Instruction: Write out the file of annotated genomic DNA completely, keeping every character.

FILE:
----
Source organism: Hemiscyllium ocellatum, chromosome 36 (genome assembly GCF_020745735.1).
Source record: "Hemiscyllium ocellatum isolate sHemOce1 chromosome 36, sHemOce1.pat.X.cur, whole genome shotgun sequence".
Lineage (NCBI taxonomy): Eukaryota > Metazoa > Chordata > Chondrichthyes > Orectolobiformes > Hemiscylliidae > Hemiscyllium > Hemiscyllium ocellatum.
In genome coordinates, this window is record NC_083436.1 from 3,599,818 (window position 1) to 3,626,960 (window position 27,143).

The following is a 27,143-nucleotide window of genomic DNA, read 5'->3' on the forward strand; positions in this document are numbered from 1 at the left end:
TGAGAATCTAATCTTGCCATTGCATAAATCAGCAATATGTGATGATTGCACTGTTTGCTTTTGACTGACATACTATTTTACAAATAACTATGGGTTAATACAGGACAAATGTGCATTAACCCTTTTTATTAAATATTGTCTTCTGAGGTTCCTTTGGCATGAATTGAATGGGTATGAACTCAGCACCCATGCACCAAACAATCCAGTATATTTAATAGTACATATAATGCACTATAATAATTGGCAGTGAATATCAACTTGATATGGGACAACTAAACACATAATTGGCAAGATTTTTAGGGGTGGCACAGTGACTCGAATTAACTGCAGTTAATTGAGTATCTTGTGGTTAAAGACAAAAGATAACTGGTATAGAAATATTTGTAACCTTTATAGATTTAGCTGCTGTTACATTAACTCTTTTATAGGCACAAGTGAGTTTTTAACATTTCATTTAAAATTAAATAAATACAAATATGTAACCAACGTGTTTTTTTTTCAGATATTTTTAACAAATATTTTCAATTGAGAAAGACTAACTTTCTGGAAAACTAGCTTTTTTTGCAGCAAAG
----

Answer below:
Source organism: Hemiscyllium ocellatum, chromosome 36 (genome assembly GCF_020745735.1).
Source record: "Hemiscyllium ocellatum isolate sHemOce1 chromosome 36, sHemOce1.pat.X.cur, whole genome shotgun sequence".
Lineage (NCBI taxonomy): Eukaryota > Metazoa > Chordata > Chondrichthyes > Orectolobiformes > Hemiscylliidae > Hemiscyllium > Hemiscyllium ocellatum.
In genome coordinates, this window is record NC_083436.1 from 3,599,818 (window position 1) to 3,626,960 (window position 27,143).

The following is a 27,143-nucleotide window of genomic DNA, read 5'->3' on the forward strand; positions in this document are numbered from 1 at the left end:
TGAGAATCTAATCTTGCCATTGCATAAATCAGCAATATGTGATGATTGCACTGTTTGCTTTTGACTGACATACTATTTTACAAATAACTATGGGTTAATACAGGACAAATGTGCATTAACCCTTTTTATTAAATATTGTCTTCTGAGGTTCCTTTGGCATGAATTGAATGGGTATGAACTCAGCACCCATGCACCAAACAATCCAGTATATTTAATAGTACATATAATGCACTATAATAATTGGCAGTGAATATCAACTTGATATGGGACAACTAAACACATAATTGGCAAGATTTTTAGGGGTGGCACAGTGACTCGAATTAACTGCAGTTAATTGAGTATCTTGTGGTTAAAGACAAAAGATAACTGGTATAGAAATATTTGTAACCTTTATAGATTTAGCTGCTGTTACATTAACTCTTTTATAGGCACAAGTGAGTTTTTAACATTTCATTTAAAATTAAATAAATACAAATATGTAACCAACGTGTTTTTTTTTCAGATATTTTTAACAAATATTTTCAATTGAGAAAGACTAACTTTCTGGAAAACTAGCTTTTTTTGCAGCAAAG